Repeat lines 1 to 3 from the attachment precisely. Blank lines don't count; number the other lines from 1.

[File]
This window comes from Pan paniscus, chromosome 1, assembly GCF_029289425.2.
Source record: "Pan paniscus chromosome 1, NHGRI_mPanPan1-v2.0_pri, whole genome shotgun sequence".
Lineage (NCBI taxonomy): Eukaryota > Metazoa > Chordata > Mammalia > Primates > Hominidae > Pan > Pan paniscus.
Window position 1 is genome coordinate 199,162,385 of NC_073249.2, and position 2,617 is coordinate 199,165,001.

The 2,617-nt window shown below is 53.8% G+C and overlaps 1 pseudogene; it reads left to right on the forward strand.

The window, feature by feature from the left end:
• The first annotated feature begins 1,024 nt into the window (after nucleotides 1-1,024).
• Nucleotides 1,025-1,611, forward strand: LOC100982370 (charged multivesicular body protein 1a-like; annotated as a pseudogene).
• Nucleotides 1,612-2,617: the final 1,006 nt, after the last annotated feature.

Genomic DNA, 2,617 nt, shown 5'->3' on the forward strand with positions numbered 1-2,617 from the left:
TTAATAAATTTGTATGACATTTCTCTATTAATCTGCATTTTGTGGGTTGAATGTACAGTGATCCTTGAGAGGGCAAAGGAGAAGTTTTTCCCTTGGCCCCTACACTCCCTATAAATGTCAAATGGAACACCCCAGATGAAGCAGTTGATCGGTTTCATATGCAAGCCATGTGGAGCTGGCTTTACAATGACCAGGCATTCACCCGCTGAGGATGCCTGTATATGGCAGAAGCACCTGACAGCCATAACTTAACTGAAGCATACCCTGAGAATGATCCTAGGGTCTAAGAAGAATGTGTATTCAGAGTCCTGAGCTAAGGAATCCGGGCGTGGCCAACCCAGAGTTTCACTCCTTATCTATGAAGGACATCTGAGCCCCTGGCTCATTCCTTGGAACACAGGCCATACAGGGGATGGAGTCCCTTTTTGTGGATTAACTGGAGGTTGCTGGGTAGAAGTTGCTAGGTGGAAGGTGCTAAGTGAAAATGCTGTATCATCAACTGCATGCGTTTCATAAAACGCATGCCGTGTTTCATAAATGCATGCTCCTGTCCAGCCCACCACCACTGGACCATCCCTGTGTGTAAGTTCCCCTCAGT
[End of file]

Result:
This window comes from Pan paniscus, chromosome 1, assembly GCF_029289425.2.
Source record: "Pan paniscus chromosome 1, NHGRI_mPanPan1-v2.0_pri, whole genome shotgun sequence".
Lineage (NCBI taxonomy): Eukaryota > Metazoa > Chordata > Mammalia > Primates > Hominidae > Pan > Pan paniscus.